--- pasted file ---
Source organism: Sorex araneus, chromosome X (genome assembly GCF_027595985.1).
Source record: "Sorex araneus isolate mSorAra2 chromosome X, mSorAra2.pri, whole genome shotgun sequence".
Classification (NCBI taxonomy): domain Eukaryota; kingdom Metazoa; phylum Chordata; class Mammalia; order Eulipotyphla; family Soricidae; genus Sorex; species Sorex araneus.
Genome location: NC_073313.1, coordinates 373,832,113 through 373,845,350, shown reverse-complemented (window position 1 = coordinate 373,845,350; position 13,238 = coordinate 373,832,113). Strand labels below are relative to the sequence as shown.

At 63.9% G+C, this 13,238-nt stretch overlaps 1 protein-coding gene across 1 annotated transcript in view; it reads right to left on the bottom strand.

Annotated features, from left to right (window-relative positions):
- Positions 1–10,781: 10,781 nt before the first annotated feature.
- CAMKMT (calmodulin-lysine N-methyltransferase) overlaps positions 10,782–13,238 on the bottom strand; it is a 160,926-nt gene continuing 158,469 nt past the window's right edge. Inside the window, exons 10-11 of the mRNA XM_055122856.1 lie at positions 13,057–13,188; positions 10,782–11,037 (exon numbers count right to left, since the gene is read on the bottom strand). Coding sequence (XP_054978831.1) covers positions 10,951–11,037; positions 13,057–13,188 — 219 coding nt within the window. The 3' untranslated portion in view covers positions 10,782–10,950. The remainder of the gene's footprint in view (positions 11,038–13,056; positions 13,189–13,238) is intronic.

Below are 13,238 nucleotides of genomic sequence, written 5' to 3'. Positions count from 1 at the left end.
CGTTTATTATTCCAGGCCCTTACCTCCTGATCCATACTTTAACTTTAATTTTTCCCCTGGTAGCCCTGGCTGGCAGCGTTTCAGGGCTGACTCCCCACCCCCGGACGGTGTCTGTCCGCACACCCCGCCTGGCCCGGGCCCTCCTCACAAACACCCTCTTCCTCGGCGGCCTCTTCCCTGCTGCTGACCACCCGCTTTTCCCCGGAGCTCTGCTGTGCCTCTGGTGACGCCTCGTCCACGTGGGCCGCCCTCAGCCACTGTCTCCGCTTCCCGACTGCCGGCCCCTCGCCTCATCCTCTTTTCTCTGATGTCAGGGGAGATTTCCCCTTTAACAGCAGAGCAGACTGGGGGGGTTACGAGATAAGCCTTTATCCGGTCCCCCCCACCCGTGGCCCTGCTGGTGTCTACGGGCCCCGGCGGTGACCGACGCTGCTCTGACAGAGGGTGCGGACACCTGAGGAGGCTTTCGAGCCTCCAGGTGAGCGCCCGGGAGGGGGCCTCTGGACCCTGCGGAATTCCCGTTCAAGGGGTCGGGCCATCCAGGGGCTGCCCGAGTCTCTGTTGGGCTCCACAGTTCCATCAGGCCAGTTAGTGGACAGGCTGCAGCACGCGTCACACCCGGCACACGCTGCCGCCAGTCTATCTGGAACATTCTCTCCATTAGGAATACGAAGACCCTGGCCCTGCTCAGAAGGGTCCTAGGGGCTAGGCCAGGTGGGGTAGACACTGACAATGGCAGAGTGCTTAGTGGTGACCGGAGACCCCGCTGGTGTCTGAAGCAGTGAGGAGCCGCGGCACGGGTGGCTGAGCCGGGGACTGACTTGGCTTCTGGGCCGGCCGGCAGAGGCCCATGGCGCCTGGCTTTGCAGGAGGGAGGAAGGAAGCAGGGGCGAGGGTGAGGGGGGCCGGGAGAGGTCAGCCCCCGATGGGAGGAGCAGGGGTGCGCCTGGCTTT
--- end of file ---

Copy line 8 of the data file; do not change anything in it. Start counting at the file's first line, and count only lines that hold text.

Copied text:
- CAMKMT (calmodulin-lysine N-methyltransferase) overlaps positions 10,782–13,238 on the bottom strand; it is a 160,926-nt gene continuing 158,469 nt past the window's right edge. Inside the window, exons 10-11 of the mRNA XM_055122856.1 lie at positions 13,057–13,188; positions 10,782–11,037 (exon numbers count right to left, since the gene is read on the bottom strand). Coding sequence (XP_054978831.1) covers positions 10,951–11,037; positions 13,057–13,188 — 219 coding nt within the window. The 3' untranslated portion in view covers positions 10,782–10,950. The remainder of the gene's footprint in view (positions 11,038–13,056; positions 13,189–13,238) is intronic.